There are already environments on Earth that are similar to this, like the floors of rainforests.
I grew up close to some natural rainforest areas and 'shadow' is a reasonably good term for the light levels you get while walking through a dense rainforest. The canopy blocks out a great deal of the sun, which is why the trees in rainforests have already evolved to grow so tall; they need to compete with each other to get the most light out of the 'canopy' above the ground.
Some plants actually thrive in such an environment; you get a lot of ferns for instance that don't mind being in shaded environments and actually burn in full sun. Plants like 'elephant ears' evolve to have very large, broad leaves that take advantage of what sunlight they can get a hold of, and as such would burn in full sun because their leaves have such a large surface area.
And then you have mushrooms. These aren't animals, but they're not plants either and don't photosynthesise, so the presence of sunlight isn't a problem for them. What they do need though is plenty of organic material from which they can draw energy and material with which they grow.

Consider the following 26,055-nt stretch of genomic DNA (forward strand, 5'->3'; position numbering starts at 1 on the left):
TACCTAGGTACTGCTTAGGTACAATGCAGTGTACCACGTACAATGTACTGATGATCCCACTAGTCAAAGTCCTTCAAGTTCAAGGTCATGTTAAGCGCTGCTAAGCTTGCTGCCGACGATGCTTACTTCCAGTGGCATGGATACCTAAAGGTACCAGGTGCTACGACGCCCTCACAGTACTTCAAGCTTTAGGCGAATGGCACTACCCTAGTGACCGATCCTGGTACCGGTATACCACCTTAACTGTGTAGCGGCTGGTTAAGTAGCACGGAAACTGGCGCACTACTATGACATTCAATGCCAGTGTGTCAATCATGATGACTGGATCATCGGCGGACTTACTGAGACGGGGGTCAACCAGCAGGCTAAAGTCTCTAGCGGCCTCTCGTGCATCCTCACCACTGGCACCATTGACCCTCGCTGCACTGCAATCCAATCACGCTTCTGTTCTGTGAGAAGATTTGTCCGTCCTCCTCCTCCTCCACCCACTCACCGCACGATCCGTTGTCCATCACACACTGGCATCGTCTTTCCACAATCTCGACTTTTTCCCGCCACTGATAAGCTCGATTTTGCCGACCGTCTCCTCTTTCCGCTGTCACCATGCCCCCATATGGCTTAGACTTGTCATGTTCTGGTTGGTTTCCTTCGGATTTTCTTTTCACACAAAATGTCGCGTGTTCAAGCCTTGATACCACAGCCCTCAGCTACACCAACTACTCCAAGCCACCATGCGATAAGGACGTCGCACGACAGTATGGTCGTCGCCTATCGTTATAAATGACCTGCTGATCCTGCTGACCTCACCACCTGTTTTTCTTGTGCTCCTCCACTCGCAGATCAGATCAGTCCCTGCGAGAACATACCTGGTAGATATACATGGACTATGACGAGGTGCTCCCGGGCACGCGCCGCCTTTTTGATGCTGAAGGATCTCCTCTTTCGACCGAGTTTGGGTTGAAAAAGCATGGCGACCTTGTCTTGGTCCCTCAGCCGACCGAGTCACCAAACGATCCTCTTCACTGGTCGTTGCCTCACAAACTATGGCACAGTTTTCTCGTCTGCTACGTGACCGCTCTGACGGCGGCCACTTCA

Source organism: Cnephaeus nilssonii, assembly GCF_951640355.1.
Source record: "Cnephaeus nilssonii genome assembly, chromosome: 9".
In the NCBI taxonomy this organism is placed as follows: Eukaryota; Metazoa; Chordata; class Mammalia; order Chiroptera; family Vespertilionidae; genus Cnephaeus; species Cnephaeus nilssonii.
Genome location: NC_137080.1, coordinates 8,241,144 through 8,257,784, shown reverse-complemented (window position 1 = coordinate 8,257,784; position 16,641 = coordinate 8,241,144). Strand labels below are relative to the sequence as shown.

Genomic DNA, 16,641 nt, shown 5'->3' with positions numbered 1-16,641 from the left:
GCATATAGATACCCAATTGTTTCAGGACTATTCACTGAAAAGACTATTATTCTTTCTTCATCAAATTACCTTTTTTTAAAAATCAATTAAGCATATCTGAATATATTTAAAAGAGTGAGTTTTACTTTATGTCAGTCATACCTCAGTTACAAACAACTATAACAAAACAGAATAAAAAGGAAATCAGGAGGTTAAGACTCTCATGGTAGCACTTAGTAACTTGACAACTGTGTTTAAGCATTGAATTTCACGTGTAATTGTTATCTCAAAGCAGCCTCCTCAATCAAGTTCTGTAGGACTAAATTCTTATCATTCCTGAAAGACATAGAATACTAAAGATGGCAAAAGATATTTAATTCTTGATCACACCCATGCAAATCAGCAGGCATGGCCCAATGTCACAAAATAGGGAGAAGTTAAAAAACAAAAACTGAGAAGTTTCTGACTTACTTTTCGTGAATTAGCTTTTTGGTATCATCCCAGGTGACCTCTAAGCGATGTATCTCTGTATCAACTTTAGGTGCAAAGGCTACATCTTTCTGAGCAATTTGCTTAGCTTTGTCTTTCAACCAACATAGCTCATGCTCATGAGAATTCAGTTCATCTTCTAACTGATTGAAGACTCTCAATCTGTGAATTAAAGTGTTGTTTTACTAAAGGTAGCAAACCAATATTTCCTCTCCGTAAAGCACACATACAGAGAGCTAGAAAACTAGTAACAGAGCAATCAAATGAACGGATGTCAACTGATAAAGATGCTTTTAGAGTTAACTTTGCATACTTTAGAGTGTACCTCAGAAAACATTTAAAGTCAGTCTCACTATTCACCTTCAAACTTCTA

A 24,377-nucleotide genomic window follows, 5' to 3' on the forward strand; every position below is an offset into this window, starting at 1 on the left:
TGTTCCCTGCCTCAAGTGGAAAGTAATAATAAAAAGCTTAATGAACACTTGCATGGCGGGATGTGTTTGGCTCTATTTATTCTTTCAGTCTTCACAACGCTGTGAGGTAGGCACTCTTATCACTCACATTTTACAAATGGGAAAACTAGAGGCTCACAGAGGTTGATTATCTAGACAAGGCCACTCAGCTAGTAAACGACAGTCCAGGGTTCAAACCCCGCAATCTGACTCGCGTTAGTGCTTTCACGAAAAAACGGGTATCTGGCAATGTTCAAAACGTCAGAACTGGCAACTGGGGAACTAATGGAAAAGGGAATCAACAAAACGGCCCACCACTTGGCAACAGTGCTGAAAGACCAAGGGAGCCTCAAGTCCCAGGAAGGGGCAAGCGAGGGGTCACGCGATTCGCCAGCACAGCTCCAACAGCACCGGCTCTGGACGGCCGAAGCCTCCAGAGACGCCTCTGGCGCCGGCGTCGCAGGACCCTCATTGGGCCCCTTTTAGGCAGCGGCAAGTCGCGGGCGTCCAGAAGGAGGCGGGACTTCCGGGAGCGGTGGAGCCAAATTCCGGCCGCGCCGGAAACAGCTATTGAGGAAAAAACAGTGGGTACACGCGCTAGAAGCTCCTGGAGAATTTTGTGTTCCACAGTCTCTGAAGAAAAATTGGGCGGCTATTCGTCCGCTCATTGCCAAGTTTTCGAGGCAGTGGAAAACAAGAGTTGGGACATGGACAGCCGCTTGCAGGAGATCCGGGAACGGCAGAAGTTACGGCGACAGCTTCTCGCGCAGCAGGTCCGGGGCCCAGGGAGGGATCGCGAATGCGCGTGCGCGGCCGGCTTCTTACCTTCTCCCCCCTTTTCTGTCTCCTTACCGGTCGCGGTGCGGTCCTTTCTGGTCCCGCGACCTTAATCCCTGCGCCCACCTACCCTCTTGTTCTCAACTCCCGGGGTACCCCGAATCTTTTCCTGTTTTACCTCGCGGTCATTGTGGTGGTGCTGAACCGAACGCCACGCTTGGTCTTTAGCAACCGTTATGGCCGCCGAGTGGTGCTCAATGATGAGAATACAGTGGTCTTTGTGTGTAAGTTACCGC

Animal life is a bit more complicated because it generally relies on plants to survive. Most of the insects in rainforests for example thrive on the humus, or plant debris on the rainforest floor that starts to decompose and compost. Then, the larger animals live on them.
In your world, rainforests may be an option in some places where the shadow isn't particularly high, and trees can grow above it and do. In most places however, your plant biome will likely be fern prairies that contain additional broad leaved plants designed to maximise energy absorption. In such cases, there may well still be a humus layer and hence insects, but what you're unlikely to see would be fruits and flowers.
Why? Well, fruits represent a massive store of chemical energy (sugars and the like) that the plant invests in it's propagation. The trouble is, if energy is scarce, you simply don't reproduce like that because the energy required to produce fruit is a much larger percentage of the available energy, and hence the investment represents an impediment to survival.
So, any animals in such a biome are likely to be predators, starting with the consumption of the insects that work the humus layers in your fern prairie.